Utopias and Architecture

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Taylor & Francis, Aug 19, 2005 - Architecture - 352 pages
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Utopian thought, though commonly characterized as projecting a future without a past, depends on golden models for re-invention of what is. Through a detailed and innovative re-assessment of the work of three architects who sought to represent a utopian content in their work, and a consideration of the thoughts of a range of leading writers, Coleman offers the reader a unique perspective of idealism in architectural design.

With unparalleled depth and focus of vision on the work of Le Corbusier, Louis I Kahn and Aldo van Eyck, this book persuasively challenges predominant assumptions in current architectural discourse, forging a new approach to the invention of welcoming built environments and transcending the limitations of both the postmodern and hyper-modern stance and orthodox modernist architecture.

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About the author (2005)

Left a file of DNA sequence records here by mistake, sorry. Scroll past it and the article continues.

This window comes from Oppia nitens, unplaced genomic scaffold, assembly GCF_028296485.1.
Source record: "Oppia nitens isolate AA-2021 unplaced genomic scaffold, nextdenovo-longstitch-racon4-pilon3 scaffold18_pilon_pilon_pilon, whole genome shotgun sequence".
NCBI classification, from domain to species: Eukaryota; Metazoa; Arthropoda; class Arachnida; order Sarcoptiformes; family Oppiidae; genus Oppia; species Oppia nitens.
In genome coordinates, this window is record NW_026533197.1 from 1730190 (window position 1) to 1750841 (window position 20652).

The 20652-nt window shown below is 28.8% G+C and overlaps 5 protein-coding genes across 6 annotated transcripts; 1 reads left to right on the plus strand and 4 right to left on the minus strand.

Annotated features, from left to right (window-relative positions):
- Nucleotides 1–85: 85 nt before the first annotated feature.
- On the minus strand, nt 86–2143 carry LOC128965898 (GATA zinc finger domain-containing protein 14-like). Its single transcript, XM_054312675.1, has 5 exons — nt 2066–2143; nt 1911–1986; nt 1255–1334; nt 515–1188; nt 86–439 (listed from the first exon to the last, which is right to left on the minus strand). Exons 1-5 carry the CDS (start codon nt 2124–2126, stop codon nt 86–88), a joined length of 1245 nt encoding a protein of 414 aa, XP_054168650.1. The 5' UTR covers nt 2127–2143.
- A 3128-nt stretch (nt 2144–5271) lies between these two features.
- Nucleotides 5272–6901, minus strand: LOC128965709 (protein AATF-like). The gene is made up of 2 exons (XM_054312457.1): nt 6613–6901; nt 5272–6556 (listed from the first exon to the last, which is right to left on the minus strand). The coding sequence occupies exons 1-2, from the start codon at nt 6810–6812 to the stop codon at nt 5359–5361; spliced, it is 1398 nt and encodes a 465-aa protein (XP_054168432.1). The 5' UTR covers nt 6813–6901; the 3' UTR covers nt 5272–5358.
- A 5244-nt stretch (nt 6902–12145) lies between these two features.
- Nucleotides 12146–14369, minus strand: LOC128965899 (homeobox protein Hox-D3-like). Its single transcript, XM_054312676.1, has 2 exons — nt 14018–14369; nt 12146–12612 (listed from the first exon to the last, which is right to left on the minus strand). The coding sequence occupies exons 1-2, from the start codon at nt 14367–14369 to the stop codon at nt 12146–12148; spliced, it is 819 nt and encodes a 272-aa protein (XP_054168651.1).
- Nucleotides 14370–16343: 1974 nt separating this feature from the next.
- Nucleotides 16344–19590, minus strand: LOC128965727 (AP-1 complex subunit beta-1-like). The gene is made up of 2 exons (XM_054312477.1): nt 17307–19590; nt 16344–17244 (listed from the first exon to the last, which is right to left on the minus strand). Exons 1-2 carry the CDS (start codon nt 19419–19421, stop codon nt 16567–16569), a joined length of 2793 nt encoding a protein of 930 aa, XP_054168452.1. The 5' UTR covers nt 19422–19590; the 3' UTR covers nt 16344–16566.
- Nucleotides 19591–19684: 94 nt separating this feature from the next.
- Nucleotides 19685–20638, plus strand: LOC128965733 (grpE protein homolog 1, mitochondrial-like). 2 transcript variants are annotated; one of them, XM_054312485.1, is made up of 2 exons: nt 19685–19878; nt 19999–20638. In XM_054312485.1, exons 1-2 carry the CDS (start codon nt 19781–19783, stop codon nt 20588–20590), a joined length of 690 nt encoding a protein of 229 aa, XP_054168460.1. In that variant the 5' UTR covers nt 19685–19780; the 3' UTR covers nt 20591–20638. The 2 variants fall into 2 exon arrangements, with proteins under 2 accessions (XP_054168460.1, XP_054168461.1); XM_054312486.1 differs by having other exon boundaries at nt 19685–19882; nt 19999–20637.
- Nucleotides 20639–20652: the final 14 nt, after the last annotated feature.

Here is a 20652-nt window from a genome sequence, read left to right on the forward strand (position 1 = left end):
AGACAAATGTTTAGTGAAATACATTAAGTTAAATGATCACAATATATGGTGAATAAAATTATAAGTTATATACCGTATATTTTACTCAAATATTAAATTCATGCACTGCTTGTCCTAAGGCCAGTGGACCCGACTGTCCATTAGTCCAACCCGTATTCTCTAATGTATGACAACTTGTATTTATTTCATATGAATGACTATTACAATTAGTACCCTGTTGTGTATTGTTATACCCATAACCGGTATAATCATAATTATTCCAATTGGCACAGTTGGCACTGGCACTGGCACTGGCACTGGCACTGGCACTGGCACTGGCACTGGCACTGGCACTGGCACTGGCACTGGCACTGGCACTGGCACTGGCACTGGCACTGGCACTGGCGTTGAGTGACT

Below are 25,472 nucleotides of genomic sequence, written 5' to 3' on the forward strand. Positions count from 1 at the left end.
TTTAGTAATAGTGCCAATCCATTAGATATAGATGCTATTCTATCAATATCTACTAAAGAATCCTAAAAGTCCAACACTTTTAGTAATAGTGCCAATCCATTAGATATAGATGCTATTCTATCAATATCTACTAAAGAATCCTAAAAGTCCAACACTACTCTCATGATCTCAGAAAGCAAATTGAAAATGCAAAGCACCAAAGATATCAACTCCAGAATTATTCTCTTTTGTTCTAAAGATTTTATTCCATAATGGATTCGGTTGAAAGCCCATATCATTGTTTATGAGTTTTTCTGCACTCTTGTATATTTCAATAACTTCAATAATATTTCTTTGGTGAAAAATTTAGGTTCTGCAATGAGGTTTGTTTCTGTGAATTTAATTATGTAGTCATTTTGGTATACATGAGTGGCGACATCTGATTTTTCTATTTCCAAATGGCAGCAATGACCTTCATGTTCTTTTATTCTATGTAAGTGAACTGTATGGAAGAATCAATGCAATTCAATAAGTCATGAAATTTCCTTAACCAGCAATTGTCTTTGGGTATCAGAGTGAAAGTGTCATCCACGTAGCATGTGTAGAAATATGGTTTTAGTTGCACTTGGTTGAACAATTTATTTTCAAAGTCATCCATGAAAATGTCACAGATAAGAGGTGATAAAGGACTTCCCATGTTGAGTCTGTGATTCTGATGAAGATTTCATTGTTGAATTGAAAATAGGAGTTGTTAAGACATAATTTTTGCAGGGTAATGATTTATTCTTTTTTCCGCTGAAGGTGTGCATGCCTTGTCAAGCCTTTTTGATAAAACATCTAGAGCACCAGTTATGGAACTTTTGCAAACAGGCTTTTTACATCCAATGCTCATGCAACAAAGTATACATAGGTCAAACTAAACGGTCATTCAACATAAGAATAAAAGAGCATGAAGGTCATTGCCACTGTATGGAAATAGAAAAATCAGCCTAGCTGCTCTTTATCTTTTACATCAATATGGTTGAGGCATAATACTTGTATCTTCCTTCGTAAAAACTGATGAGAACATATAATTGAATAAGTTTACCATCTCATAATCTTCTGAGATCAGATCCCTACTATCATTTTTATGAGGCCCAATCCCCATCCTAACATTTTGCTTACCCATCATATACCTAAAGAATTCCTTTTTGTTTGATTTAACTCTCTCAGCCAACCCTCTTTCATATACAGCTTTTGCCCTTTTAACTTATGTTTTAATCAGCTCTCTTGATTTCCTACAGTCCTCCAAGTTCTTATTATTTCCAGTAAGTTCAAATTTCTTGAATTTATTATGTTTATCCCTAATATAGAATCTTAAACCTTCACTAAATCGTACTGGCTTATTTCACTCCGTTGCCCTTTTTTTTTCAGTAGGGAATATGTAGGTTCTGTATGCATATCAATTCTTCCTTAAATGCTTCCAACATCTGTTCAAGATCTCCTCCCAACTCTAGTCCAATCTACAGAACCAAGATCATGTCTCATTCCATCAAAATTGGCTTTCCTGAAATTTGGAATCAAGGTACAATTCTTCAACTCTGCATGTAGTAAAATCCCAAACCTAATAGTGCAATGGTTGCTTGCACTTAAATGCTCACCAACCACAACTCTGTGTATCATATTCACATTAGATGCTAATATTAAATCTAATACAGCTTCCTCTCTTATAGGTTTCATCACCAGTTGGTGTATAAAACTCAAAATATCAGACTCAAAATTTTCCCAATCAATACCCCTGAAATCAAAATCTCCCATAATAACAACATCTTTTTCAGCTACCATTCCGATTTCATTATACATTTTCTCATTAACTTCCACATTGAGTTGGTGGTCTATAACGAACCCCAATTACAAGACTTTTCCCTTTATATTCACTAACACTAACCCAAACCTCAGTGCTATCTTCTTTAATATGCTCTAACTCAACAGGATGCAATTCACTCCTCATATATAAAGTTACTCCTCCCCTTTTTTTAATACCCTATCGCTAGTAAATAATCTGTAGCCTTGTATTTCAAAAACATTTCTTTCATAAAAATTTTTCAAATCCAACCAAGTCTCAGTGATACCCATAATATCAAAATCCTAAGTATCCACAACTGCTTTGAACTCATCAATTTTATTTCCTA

Nathaniel Coleman first studied architecture at the Institute for Architecture and Urban Studies in New York, and continued his education at the Rhode Island School of Design. He also studied Urban Design at City University of New York and practiced in New York and Rome. He completed his PhD at the University of Pennsylvania, where Joseph Rykwert was his supervisor. He is particularly interested in how ordinary architectural elements can be fitted together to form evocative assemblages comprehensible at the moment of bodily perception, and also in the interdependency of research and teaching in architecture, landscape and urban design. Currently a Senior Lecturer in Architecture and Urban Design and a member of the Centre for Tectonic Cultures Research Group at the University of Newcastle upon Tyne, Coleman previously taught in the US.

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